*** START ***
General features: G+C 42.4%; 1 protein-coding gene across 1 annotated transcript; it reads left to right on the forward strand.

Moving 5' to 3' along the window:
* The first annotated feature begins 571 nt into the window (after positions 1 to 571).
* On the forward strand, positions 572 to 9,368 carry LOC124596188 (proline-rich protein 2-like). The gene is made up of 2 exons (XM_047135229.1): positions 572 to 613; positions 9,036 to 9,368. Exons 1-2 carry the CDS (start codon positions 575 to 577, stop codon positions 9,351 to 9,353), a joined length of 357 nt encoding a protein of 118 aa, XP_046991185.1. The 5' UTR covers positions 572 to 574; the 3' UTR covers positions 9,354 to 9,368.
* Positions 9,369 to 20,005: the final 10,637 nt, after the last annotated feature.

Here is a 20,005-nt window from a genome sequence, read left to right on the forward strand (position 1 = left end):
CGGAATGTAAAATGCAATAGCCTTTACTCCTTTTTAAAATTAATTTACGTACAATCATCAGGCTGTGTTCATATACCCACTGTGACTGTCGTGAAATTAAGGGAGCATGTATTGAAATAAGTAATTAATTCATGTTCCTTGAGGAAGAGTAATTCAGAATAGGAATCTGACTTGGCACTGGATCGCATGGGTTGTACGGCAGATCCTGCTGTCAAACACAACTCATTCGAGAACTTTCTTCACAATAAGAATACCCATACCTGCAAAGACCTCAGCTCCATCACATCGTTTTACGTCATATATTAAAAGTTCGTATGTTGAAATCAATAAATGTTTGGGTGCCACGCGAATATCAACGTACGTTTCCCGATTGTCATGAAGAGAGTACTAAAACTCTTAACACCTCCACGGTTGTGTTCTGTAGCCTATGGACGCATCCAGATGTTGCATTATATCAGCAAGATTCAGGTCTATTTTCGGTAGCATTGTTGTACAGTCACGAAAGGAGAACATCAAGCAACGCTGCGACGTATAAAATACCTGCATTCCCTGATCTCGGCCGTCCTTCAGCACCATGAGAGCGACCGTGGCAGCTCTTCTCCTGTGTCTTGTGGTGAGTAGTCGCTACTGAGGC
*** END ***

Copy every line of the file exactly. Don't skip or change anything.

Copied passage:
General features: G+C 42.4%; 1 protein-coding gene across 1 annotated transcript; it reads left to right on the forward strand.

Moving 5' to 3' along the window:
* The first annotated feature begins 571 nt into the window (after positions 1 to 571).
* On the forward strand, positions 572 to 9,368 carry LOC124596188 (proline-rich protein 2-like). The gene is made up of 2 exons (XM_047135229.1): positions 572 to 613; positions 9,036 to 9,368. Exons 1-2 carry the CDS (start codon positions 575 to 577, stop codon positions 9,351 to 9,353), a joined length of 357 nt encoding a protein of 118 aa, XP_046991185.1. The 5' UTR covers positions 572 to 574; the 3' UTR covers positions 9,354 to 9,368.
* Positions 9,369 to 20,005: the final 10,637 nt, after the last annotated feature.

Here is a 20,005-nt window from a genome sequence, read left to right on the forward strand (position 1 = left end):
CGGAATGTAAAATGCAATAGCCTTTACTCCTTTTTAAAATTAATTTACGTACAATCATCAGGCTGTGTTCATATACCCACTGTGACTGTCGTGAAATTAAGGGAGCATGTATTGAAATAAGTAATTAATTCATGTTCCTTGAGGAAGAGTAATTCAGAATAGGAATCTGACTTGGCACTGGATCGCATGGGTTGTACGGCAGATCCTGCTGTCAAACACAACTCATTCGAGAACTTTCTTCACAATAAGAATACCCATACCTGCAAAGACCTCAGCTCCATCACATCGTTTTACGTCATATATTAAAAGTTCGTATGTTGAAATCAATAAATGTTTGGGTGCCACGCGAATATCAACGTACGTTTCCCGATTGTCATGAAGAGAGTACTAAAACTCTTAACACCTCCACGGTTGTGTTCTGTAGCCTATGGACGCATCCAGATGTTGCATTATATCAGCAAGATTCAGGTCTATTTTCGGTAGCATTGTTGTACAGTCACGAAAGGAGAACATCAAGCAACGCTGCGACGTATAAAATACCTGCATTCCCTGATCTCGGCCGTCCTTCAGCACCATGAGAGCGACCGTGGCAGCTCTTCTCCTGTGTCTTGTGGTGAGTAGTCGCTACTGAGGC